The judge then considered the non-binding UK and US cases cited to him by the parties.  In St Albans City and District Council v International Computers Ltd the question of whether software was goods was considered by Sir Iain Glidewell.  He concluded that when software was supplied on a disk it was a ‘good’ and subject to the Sale of Goods Act 1979.  He considered the programs themselves were ‘intangible instructions or comments’ and therefore not goods and not as such subject to the Sale of Goods Act.  Against this Ronald Young J had to consider the Louisiana Court of Appeal decision that software was tangible property in South Central Bell Telephone Co.  He noted that that decision was based on a statute which (unlike the one before him) did contain a definition of ‘tangible personal property’.  The New Orleans City Code was equated by the Court of Appeal in that case with the Louisiana Civil Code which defined ‘corporeals’ and ‘incorporeals’.   Louisiana has inherited civil law from its French founders.  Ronald Young J noted that these definitions were broader than the dictionary definitions.  The Code includes as tangible property anything that ‘is perceptible to any of the senses’.  In addition the judge noted that the Court of Appeal made its decision in respect of ‘physical recordings of computer software’. 


The judge thus distinguished South Central Bell and concluded that computer software source code was intangible property.  The only intangible property which the plaintiffs could depreciate under the Act was the copyright in the software which they themselves had valued at only $1 in their sale and purchase agreements.




Ronald Young J was surely correct.  Defining the legal nature of software in terms of the legal nature of the storage medium on which it is supplied to a user has the potential to produce logical absurdities.  These days much software is transferred to users over the Internet and not on storage media such as tapes, disks, CDs or semiconductor chips.  To say that software when purchased on a disk is tangible or is goods, while software purchased over the Internet is intangible, even when it is in fact the same software, certainly defies logic.  The unfair consequences which might have followed in St Albans  were only avoided by the court forming the view that, although there was no transfer of goods and therefore no implication of terms as to quality or fitness for purpose under the Sale of Goods Act, the supply contract was nevertheless of the type where the common law would imply such terms.[5]


The judge held that source code was a writing and, once having formed this view, he wanted to accept that the only property in source code was copyright.  This derived from expert evidence that was given relating to the decision of the House of Lords on the point in 1774 in the famous case Donaldson v Beckett.  Prior to Donaldson v Beckett there had been a 50-year debate on whether there was any property in writing at common law.  The argument against such ‘literary property’ was that writing as a product of the mind was intangible and the intangible could attract no property rights at common law.  The majority of the Lords agreed with this.  This meant that the only property which could subsist in writing  was copyright as established by statute.  In 1774 this meant the Statute of Anne 1709.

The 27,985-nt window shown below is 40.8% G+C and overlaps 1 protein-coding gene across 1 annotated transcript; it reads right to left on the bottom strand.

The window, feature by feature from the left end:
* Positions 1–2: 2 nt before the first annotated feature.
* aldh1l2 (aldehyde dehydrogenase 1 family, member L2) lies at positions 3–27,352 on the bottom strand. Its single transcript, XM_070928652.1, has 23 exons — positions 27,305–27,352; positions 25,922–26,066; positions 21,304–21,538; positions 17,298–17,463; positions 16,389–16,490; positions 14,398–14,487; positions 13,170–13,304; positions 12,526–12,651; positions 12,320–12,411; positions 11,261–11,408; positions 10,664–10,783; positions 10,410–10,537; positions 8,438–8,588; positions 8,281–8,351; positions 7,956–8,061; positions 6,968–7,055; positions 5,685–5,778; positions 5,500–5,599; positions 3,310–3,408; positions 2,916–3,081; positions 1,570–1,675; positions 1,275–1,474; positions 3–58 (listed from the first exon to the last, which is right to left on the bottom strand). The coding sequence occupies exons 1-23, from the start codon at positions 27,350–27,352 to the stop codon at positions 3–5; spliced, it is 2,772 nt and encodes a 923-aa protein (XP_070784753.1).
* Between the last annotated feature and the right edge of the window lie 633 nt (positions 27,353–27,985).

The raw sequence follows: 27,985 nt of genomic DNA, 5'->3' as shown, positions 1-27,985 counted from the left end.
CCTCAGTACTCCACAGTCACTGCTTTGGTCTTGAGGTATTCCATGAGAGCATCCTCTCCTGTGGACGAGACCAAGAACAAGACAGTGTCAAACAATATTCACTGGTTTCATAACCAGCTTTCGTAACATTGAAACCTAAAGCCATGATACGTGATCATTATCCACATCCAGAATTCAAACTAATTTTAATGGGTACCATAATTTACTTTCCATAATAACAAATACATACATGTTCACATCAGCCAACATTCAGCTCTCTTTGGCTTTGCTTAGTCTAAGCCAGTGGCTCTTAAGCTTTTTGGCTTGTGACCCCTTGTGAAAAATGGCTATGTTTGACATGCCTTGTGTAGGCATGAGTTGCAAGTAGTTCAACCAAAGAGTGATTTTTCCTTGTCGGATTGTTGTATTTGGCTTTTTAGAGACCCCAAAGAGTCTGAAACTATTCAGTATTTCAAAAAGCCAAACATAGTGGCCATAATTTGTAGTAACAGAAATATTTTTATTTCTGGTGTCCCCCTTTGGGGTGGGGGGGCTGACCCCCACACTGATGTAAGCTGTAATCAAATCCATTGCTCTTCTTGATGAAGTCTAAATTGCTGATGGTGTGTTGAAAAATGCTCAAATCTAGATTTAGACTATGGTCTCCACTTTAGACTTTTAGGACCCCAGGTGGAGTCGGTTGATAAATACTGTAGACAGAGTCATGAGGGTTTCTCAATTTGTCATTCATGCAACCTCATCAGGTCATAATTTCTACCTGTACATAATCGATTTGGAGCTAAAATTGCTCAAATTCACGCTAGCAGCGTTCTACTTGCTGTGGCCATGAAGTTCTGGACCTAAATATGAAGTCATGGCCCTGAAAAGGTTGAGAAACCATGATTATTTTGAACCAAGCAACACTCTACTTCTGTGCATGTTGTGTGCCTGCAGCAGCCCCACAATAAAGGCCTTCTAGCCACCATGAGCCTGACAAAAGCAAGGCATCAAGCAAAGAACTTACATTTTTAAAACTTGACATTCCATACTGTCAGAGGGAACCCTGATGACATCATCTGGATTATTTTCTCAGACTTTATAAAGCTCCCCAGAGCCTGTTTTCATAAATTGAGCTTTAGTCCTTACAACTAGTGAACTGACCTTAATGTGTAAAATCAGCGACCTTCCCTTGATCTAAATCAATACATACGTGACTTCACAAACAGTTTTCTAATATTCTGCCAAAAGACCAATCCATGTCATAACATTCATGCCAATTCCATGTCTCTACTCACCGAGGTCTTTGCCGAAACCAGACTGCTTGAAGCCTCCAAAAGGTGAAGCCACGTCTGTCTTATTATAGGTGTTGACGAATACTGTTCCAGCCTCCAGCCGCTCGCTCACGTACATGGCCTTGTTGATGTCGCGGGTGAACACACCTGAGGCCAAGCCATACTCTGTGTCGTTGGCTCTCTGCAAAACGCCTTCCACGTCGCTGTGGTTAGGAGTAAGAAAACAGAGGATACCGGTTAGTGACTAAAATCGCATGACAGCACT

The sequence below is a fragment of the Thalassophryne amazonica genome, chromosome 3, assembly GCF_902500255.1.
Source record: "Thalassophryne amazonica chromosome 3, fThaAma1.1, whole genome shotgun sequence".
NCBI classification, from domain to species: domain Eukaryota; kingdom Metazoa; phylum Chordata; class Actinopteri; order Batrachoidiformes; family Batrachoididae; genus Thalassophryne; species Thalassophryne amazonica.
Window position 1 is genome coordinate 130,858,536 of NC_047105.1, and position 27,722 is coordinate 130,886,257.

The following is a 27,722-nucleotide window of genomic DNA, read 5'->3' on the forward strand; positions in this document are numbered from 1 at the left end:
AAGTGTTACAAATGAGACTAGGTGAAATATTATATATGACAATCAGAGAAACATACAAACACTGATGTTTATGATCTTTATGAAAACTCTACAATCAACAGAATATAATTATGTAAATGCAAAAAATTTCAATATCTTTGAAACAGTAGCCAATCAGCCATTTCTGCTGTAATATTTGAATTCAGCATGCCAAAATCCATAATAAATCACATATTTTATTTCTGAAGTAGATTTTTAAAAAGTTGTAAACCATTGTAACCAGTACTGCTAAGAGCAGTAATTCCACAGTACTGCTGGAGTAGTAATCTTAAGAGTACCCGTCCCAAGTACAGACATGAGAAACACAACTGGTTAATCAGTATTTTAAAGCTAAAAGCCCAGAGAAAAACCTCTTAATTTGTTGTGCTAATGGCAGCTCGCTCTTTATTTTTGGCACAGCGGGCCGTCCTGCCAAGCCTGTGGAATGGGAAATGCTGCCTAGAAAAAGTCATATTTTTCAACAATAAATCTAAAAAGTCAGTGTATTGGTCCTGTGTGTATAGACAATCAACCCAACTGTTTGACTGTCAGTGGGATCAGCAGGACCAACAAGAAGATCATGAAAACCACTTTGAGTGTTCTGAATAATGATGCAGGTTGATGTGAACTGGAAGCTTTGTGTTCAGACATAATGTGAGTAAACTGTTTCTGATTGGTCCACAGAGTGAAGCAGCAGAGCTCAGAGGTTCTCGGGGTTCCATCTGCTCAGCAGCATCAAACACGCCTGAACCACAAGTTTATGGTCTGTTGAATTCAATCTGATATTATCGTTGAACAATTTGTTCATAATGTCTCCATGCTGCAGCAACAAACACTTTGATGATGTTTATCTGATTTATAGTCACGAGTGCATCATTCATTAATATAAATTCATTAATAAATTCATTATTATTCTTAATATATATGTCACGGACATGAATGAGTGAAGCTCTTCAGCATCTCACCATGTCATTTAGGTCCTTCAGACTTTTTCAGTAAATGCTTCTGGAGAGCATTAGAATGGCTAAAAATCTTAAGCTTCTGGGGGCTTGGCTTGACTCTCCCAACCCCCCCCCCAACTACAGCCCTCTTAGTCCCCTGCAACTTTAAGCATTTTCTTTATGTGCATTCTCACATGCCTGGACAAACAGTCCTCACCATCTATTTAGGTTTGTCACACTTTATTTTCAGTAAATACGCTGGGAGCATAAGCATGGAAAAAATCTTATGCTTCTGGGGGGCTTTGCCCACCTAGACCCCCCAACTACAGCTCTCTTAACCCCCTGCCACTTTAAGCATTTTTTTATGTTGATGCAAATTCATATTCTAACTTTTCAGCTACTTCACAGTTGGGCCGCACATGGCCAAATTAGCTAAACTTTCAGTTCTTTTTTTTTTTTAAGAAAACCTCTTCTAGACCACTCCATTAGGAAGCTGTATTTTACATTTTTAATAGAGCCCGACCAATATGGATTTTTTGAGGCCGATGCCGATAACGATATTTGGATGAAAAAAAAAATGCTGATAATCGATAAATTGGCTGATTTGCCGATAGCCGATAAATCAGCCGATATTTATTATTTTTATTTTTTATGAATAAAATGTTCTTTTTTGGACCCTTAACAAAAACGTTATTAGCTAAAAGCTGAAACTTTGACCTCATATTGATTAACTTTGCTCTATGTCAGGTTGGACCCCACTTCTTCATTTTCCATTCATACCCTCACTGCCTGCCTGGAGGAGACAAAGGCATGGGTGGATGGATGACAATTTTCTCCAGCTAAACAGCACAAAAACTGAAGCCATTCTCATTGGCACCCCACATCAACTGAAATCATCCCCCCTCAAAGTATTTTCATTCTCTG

However, there remain difficulties under the common law when the focus is on common-law personal property rights, rather than the classifications ‘tangible’ or ‘intangible’.  Software as an intangible still does not fit well within either of the only two forms of personal property recognised by the common law.  Unless the only property in software is the copyright which subsists in it (as the judge decided for source code), it does not fit within all the criteria for a chose in action.  It has long been settled that a chose in action is an intangible thing capable of enjoyment only in the last resort by the exercise of a right of action – ‘a thing … you must bring an action to realise; a thing which you cannot take but must go to law to secure’.[6]   Manifestly software on the other hand can be enjoyed and possessed without an action.  It seems that it is an intangible in possession.


The trouble is personal property law – whether Roman law or common law – developed in an era when not only was software unknown or unimaginable, but when even intellectual property such as copyright was unknown.   It is only in the last few centuries that the law has recognised that property can subsist in any intellectual assets at all (as distinguished from intangibles such as debts).  This law has developed in a piecemeal way so that only some species of intellectual assets have the status of property.  The law has yet to adequately catch up with other intangibles such as electricity and now software. 


It is time to reform the law of personal property to accommodate computer software.  The attempt to side-step the personal property conundrum by categorising (at least some) software as a service has only led to legal confusion and undesirable international trade implications.[7]  The law now needs to recognise a tertium quid between things in possession and things in action.


Ken Moon is a Consultant at the Auckland office of A J Park, Intellectual Property Lawyers and Consultants.

[1]   Colonial Bank v Whinney (1885) 30 Ch D 261 at 285 per Fry LJ

[2]   643 So (2d) 1240 (1994)

[3]   [1996] 4 All ER 481

[4]   [2004] 1 NZLR 811

[5]  In New Zealand this dilemma has now been solved by Parliament exercising its sovereign power to legislate black as white.  It simply redefined the meaning of ‘goods’ in various of consumer and commercial legislation under the Consumer Protection (Definition of Goods and Services) Act 2003 – somewhat of a misnomer as the affected legislation is not limited to consumer transactions.  A raft of Acts now have a definition of ‘goods’ which expressly includes ‘computer software’.  The Commerce and Fair Trading Acts now have even more far-reaching definitions of ‘goods’, and include ‘personal property of every kind (whether tangible or intangible)’.  Whether patentees and copyright owners have anything to fear is not yet known.

[6]   T Cyprian Williams, ‘Property, Things in Action and Copyright’ (1895) 11 LQR 223

[7]   Hanarahan, ‘Categorising Information: a Product, Goods or a Service’, Computers & Law, vol 16, issue 2, p 37